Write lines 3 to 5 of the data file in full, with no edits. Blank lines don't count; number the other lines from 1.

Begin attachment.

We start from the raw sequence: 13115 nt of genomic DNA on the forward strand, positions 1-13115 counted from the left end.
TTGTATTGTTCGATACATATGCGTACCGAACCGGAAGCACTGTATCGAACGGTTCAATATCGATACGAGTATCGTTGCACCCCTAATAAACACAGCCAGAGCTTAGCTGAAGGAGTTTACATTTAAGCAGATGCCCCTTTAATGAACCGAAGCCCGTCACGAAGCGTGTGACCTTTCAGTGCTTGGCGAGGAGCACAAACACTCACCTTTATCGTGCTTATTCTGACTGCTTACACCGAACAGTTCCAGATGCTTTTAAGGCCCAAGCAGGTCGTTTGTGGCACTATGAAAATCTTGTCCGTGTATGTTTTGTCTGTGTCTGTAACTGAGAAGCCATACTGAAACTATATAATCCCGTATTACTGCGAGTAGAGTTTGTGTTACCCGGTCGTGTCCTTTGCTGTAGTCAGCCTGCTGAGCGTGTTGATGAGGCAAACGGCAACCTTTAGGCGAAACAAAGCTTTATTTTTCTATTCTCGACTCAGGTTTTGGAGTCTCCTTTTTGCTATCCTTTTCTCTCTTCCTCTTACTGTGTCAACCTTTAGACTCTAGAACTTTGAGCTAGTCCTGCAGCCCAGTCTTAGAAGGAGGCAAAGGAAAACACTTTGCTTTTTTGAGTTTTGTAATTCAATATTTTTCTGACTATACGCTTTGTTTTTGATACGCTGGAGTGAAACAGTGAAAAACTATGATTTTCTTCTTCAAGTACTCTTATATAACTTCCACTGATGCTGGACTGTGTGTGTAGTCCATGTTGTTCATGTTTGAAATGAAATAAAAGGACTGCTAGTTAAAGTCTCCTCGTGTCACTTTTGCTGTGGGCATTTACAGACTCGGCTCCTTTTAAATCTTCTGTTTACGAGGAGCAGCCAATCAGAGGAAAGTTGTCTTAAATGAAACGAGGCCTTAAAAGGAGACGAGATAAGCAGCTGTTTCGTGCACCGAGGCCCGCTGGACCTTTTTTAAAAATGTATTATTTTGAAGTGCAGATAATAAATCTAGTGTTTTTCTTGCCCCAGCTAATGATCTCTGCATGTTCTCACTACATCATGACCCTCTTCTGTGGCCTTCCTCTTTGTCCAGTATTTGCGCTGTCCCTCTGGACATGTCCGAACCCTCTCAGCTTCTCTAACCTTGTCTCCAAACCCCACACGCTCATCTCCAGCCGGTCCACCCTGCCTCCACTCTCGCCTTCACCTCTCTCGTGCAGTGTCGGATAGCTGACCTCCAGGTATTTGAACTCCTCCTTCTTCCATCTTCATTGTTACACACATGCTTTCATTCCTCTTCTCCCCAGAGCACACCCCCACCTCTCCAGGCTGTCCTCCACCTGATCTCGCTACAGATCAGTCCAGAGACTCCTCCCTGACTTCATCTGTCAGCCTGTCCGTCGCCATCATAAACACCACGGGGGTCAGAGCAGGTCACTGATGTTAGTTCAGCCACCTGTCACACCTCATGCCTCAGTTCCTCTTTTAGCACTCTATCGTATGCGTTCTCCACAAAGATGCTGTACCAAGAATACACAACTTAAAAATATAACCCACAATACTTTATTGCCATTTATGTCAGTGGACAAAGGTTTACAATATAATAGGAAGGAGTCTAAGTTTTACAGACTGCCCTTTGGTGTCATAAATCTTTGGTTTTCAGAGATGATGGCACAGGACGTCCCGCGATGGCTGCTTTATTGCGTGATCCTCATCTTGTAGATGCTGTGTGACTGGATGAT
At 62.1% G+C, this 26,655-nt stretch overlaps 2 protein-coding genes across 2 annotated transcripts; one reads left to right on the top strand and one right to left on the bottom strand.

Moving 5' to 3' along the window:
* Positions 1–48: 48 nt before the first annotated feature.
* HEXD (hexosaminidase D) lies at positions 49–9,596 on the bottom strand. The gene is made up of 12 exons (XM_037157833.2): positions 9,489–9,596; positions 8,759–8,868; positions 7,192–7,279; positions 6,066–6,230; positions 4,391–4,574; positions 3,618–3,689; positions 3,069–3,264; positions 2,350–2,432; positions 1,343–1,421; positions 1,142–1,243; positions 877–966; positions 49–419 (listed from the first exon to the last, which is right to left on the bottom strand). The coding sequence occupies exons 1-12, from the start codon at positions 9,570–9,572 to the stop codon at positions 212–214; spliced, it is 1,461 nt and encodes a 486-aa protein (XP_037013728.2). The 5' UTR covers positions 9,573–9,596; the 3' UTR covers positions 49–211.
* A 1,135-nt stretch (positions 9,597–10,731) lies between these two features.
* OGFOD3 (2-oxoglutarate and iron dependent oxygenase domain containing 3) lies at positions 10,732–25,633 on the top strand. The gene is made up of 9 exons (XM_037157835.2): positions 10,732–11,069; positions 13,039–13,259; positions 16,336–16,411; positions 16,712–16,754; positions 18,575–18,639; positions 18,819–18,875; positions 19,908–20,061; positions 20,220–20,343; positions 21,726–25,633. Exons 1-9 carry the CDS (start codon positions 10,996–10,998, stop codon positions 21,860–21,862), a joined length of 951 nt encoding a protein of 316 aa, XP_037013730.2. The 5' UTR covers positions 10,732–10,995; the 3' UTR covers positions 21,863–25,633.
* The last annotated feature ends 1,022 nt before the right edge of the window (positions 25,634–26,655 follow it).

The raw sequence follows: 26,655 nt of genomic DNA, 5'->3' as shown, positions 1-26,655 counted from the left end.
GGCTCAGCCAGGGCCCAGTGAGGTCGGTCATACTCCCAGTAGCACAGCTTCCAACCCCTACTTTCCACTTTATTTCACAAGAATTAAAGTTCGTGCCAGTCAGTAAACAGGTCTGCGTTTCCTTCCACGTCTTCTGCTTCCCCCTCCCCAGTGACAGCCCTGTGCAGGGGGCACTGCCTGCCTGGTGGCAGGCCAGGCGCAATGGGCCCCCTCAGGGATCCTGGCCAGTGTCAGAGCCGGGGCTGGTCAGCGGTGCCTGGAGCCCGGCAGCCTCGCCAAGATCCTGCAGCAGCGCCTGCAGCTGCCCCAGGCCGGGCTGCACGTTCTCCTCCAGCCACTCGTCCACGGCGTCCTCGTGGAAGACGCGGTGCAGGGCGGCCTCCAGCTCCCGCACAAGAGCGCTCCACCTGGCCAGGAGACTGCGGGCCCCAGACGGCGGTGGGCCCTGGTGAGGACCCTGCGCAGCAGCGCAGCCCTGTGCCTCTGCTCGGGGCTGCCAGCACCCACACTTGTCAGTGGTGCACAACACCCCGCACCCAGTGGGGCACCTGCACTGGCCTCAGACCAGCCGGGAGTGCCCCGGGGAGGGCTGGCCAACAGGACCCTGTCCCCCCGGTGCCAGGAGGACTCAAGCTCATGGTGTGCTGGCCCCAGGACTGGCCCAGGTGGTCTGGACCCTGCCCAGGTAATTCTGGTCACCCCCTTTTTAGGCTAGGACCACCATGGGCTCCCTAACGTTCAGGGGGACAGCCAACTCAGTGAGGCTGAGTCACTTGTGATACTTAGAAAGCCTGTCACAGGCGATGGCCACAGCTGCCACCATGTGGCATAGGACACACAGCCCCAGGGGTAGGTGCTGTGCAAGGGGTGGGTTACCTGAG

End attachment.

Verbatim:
At 62.1% G+C, this 26,655-nt stretch overlaps 2 protein-coding genes across 2 annotated transcripts; one reads left to right on the top strand and one right to left on the bottom strand.

Moving 5' to 3' along the window:
* Positions 1–48: 48 nt before the first annotated feature.